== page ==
Nigeria not ripe for state police, say Idris, others
The Inspector- General of Police, Ibrahim Idris and other eminent Nigerians said on Friday the country was not ripe for state police.
They insisted state police would compound the country’s security challenges.
They all spoke at a public lecture organised by the IGP in Lagos.
The theme of the lecture was: “Providing Strategic Solutions to Emergent Security Challenges: The Essentials of Synergy Amongst Security Agencies and Civil Populace.”
Speakers at the event attended by Lagos State Governor, Akinwunmi Ambode, Minister of Interior, Abdulraman Dambazau, Oba of Lagos, Rilwanu Akiolu, Etsu Nupe, Alhaji Yahaya Abubakar, former IGPs, Musiliu Smith and Sunday Ehindero, and heads of military and para-military establishments among others, insisted that the country should concern itself more with ensuring adequate funding for the police.
They recalled that the police had attempted the strategy in the 1980s and 90s, when it deployed officers from the rank of Deputy Superintendent (DSP) and below to their respective local government areas which failed abysmally.
According to them, one of the reasons it never succeeded was because those officers were caught between performing their constitutional roles and aiding their kinsmen, who found themselves in one criminal situation or the other.
Commending the IGP for the lecture, Ambode who was represented by his deputy, Dr. Idiat Adebule, said it was quite reflective of the nation’s desire.
Admitting that the issue of state police has not gained desired consensus, the governor insisted that it was the solution to the country’s security challenges.
He said: “I am sure that the guest speaker who is widely acclaimed in the field of security administration and management, Prof. Etannibi Alemika, would provide a window that should lead to the development of strategies that are appropriate for a knowledge and technology driven 21st century policing.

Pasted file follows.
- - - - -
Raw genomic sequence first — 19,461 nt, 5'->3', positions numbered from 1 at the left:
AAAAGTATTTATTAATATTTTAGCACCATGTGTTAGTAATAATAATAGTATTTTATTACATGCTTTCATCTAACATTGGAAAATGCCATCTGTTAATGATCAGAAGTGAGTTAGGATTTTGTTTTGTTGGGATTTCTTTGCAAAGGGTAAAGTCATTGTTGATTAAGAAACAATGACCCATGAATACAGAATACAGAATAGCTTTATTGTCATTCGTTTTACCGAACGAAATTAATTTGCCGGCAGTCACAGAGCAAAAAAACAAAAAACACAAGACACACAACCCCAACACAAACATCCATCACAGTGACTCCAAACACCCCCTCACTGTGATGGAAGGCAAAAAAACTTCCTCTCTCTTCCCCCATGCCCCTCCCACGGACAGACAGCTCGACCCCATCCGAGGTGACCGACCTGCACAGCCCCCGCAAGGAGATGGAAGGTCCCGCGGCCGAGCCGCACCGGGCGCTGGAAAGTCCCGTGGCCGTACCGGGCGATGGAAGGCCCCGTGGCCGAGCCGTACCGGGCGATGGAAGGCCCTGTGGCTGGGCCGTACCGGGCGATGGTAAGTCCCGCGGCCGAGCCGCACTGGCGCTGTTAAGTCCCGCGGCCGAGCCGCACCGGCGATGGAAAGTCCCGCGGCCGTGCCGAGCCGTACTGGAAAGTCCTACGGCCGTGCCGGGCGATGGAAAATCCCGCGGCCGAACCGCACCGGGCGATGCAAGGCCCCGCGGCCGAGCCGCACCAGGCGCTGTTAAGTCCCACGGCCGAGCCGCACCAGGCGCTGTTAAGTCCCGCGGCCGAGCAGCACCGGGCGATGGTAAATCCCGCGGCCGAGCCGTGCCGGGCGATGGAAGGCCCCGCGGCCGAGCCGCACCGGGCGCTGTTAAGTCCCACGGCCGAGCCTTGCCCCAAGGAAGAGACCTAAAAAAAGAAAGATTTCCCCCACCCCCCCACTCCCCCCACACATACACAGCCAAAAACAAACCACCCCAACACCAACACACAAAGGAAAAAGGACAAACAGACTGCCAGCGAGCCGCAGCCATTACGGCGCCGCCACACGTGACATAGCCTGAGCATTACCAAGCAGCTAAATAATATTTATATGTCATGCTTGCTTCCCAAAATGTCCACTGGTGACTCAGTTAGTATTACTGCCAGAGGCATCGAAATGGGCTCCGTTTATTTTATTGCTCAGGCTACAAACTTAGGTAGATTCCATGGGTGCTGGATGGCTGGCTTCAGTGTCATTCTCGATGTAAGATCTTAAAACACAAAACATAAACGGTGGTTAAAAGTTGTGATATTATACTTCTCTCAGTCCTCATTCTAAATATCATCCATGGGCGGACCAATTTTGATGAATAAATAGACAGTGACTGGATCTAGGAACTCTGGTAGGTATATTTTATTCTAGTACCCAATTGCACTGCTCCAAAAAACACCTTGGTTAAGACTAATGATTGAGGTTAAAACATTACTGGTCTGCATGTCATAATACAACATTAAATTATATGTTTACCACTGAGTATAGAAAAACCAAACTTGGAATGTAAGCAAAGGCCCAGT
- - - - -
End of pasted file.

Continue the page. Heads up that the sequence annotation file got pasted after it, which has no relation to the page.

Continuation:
“The nature and sophistication of crime and criminal activities changes in direct proportion to human advancement. Developing effective solution to emerging security challenges must therefore take into consideration, the deployment of appropriate technology and strengthening the bond with the people through community policing.
“Although the issue of state police has not gained the desired consensus, I believe strongly that it is the panacea for effective policing that is community based. Given the complexity of security challenges, the imperative for a safe and secured environment for investment, we established the Lagos Neighbourhood Safety Corps (LNSC).
“This initiative is driven by our firm conviction that credible intelligence is the bedrock of an effective security strategy. This organisation, with membership recruited from the local community, will interface between the security agencies and the public by providing intelligence for crime prevention.
“It is a common knowledge that the numerical strength of the Nigeria Police as at today falls short of the minimum requirements relative to our population. For instance, Lagos State, with a population of over 22 million, has less than 30,000 officers and men.
“While this shortfall can be bridged, to some extent, with the deployment of appropriate technology, the need for a close relationship between the people and the police hinged on mutual respect and trust cannot be over emphasised.
“The unfortunate tragedies and trauma caused by the ‘Badoo’ crime incidents in Ikorodu area is a challenge that government has responded to with the community playing a major role in support of security agencies. The same can also be said about the menace of kidnapping, which is becoming a malignant security issue.
“We have recorded appreciable progress in dealing with these social vices and we would not relent until these criminal phenomena and the likes are uprooted wherever they exist within the nooks and crannies of the state.
“We should utilise the opportunities afforded by this platform to thoroughly examine the peculiarities of security challenges in Nigeria and proffer suggestions that would lead to the development of strategies that would help in curbing crime and other social vices especially in the metropolitan areas with high population convergence.”
Earlier, the IGP noted that proliferation of security agencies was cresting unhealthy rivalry in the system, urging that government should adequately fund exiting ones to do their constitutional duties.
He said that the police crime prevention and detection strategies have worked since his assumption of office, citing the arrests and/or death of suspected kidnappers and armed robbers.
“Most heinous crimes especially kidnapping and armed robberies are being detected with great success. More than 1,000 kidnap and armed robbery suspects have been arrested and over 270 of them in July alone. Many of them are being prosecuted in various courts across the country. Efforts are daily made to arrest other suspected kidnappers and bandits in various parts of the country,” Idris said.
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